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Mr. Dodds: To ask the Minister of State, Department for Constitutional Affairs how much legal aid was paid to (a) solicitors, (b) junior counsel and (c) senior counsel in each year in Northern Ireland since 2000. 
Mr. Heald: To ask the Minister of State, Department for Constitutional Affairs what plans the Government have to amend the electoral system for the (a) London Assembly and (b) Scottish Parliament to prevent party list candidates also running for constituency seats. 
Ms Harman: An internal review of the experiences of the new UK voting systems introduced for the devolved Administrations, the European Parliament and London Assembly elections is being conducted by officials within my Department. It is at an early stage, and any decisions regarding the next steps for the review will be taken in due course.
With regards to the Scottish Parliament, the Secretary of State for Scotland, my right hon. Friend the Member for Edinburgh, South-West (Mr. Darling), set up the Commission on Boundary Differences and Voting Systems in July 2004 under the chairmanship of Professor Sir John Arbuthnott. The Commission has been asked to report by December 2005.
Mr. Heald: To ask the Minister of State, Department for Constitutional Affairs whether the Department will accept applications for all-postal voting pilots from local authorities in (a) forthcoming by-elections and (b) the 2005 local elections. 
Ms Harman: I refer the hon. Member to the reply I gave on 15 June 2005, Official Report, column 464W. This answer also applies to any pilot applications received from local authorities for by-elections.
Bridget Prentice: : The Public Defender Service (PDS) has been undergoing continuous independent research and assessment since its inception. A full evaluation of the PDS pilot, including a full assessment of the cost efficiency of the scheme in comparison to private criminal defence practitioners, is due to be published in autumn 2005.
An interim research report published in 2004 assessed the PDS as performing better than private criminal defence practitioners in terms of the overall level of service provided and results achieved at police stations. In addition, more than 97 per cent. of PDS clients surveyed were satisfied with the service they received and 98 per cent. were happy to recommend the PDS to a friend.
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Mr. Djanogly: To ask the Minister of State, Department for Constitutional Affairs how many defendants are being represented by public defenders in each area where pilots are taking place; and what plans she has to extend the scheme to other areas of the country. 
Bridget Prentice: Data collection under the PDS does not specifically record the numbers of defendants helped, but rather the number of matter starts." Each matter start" refers to an act of help given by a PDS representative. The nature of the help can vary from advice and assistance at the police station to representation before the courts. On this basis, the number of matters started at each PDS office during 200405 is set out as follows:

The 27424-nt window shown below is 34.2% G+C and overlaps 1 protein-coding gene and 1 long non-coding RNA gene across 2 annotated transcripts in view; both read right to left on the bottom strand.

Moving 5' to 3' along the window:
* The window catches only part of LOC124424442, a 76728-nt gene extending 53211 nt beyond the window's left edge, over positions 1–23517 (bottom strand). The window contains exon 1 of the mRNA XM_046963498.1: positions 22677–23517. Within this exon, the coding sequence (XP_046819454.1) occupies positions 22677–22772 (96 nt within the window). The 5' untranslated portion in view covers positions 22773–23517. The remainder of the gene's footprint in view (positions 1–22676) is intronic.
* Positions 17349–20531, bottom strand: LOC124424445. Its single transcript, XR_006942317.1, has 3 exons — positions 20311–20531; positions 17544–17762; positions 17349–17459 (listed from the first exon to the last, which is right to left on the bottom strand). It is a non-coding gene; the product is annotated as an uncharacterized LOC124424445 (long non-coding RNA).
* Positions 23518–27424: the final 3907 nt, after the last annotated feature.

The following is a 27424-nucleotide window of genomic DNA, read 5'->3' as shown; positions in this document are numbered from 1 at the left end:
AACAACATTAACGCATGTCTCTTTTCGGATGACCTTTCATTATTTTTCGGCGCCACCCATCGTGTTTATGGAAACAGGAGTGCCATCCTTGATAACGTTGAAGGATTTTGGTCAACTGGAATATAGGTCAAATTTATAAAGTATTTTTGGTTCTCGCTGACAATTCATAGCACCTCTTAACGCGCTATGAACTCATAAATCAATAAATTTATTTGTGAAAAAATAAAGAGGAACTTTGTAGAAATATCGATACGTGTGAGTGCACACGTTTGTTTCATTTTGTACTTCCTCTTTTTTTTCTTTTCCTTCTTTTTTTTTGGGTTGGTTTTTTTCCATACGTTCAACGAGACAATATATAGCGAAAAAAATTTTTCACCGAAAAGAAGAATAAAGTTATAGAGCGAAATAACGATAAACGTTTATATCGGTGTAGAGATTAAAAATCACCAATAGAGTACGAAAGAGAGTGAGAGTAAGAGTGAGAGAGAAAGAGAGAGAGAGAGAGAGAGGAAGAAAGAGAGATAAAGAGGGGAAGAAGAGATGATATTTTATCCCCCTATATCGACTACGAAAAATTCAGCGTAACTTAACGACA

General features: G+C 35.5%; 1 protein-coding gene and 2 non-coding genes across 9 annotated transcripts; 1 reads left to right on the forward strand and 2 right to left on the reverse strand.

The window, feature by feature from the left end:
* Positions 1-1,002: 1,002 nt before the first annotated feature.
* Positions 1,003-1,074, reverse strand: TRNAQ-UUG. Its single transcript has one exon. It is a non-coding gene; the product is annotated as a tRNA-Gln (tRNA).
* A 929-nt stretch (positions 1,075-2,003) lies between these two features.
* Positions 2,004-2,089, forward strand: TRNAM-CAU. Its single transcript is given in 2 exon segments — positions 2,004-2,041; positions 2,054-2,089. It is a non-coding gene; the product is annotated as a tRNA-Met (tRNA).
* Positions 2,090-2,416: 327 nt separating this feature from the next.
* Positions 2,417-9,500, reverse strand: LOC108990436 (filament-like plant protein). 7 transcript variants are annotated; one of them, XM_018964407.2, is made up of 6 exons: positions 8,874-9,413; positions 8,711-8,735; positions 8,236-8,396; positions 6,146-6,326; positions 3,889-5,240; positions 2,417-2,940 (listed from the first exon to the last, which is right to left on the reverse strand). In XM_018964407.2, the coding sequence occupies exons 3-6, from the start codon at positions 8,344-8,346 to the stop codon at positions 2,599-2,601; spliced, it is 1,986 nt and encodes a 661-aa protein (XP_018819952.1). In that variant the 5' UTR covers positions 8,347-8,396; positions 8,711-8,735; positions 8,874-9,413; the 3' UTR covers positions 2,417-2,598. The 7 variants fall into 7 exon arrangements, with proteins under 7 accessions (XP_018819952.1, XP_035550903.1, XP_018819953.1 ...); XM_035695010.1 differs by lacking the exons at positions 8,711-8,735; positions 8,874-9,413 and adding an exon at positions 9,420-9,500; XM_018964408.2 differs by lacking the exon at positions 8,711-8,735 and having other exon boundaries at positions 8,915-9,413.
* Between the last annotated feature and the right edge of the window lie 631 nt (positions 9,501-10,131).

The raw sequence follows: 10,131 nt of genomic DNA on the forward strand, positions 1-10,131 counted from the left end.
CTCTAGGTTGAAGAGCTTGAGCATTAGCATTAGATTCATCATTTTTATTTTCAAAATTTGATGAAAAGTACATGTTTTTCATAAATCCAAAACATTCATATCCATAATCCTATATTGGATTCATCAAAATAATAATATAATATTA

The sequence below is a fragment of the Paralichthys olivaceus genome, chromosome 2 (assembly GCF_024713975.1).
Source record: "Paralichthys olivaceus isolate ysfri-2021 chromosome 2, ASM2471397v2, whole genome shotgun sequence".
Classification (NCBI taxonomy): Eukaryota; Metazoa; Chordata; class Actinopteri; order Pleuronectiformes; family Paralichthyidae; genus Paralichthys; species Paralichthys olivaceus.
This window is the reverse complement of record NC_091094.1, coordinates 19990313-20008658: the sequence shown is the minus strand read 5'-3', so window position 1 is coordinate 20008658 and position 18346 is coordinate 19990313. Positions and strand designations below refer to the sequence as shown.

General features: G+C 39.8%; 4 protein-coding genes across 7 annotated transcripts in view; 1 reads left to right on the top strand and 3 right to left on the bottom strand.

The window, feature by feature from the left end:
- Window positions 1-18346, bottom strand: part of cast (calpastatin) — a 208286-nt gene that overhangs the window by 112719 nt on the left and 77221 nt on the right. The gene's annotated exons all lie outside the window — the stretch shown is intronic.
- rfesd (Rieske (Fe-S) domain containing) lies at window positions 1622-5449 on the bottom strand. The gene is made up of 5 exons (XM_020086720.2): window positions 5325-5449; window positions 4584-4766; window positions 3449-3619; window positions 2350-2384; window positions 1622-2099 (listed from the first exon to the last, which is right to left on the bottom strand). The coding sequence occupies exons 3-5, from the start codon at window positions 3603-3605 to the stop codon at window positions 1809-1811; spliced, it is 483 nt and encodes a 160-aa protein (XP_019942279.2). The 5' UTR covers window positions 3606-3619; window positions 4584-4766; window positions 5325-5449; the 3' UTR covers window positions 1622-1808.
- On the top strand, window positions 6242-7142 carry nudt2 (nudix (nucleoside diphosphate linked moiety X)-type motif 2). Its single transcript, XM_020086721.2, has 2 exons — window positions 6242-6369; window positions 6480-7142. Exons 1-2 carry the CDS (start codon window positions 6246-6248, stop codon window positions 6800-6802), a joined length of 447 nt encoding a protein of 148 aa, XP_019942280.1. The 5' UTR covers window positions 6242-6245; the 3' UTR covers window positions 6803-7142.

At present any further expansion of the scheme is subject to the final evaluation of the PDS pilot, due to be published in autumn 2005. These findings will determine the future of the Public Defender Service.
Lynne Featherstone: To ask the Minister of State, Department for Constitutional Affairs how many cases of work-related stress have been reported in her Department in each of the last three years; how much compensation was paid to employees in each year; how many work days were lost due to work-related stress in each year; at what cost; what procedures have been put in place to reduce work-related stress; at what cost; and if she will make a statement. 
Bridget Prentice: Detailed sick absence statistics are derived from medical and self-certificates, which are completed by staff or their GPs. While certain illnesses, such as depression", anxiety", general debility" and even stress" may be indicated on certificates, it is not possible to determine levels of work-related stress". Consequently, we have no details on the number of working days lost due to work-related stress or the cost to the Department.
Over the last year the Department has introduced a stress at work policy and a managers' toolkit to ensure that the policy is used effectively and at appropriate times. The Department has also introduced a stress helpline as part of its internal occupational welfare provision and enhanced its two existing courses for managers and individuals on managing stress in the workplace. All these new initiatives are based on best practice and on the Stress Management Standards issued by the Health and Safety Executive last year. It is
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not possible to estimate the costs associated with these activities since they were not accounted for separately. Similarly, we have no records of costs associated with compensation for work-related stress.
7. Jo Swinson: To ask the Secretary of State for Scotland what recent discussions he has had with his ministerial colleagues about the future of post offices in Scotland; and if he will make a statement. 
8. Mr. MacNeil: To ask the Secretary of State for Scotland what discussions he has held with the Chancellor of the Exchequer and the Scottish Executive on off-shoring tax arrangements for crew of Caledonian MacBrayne. 
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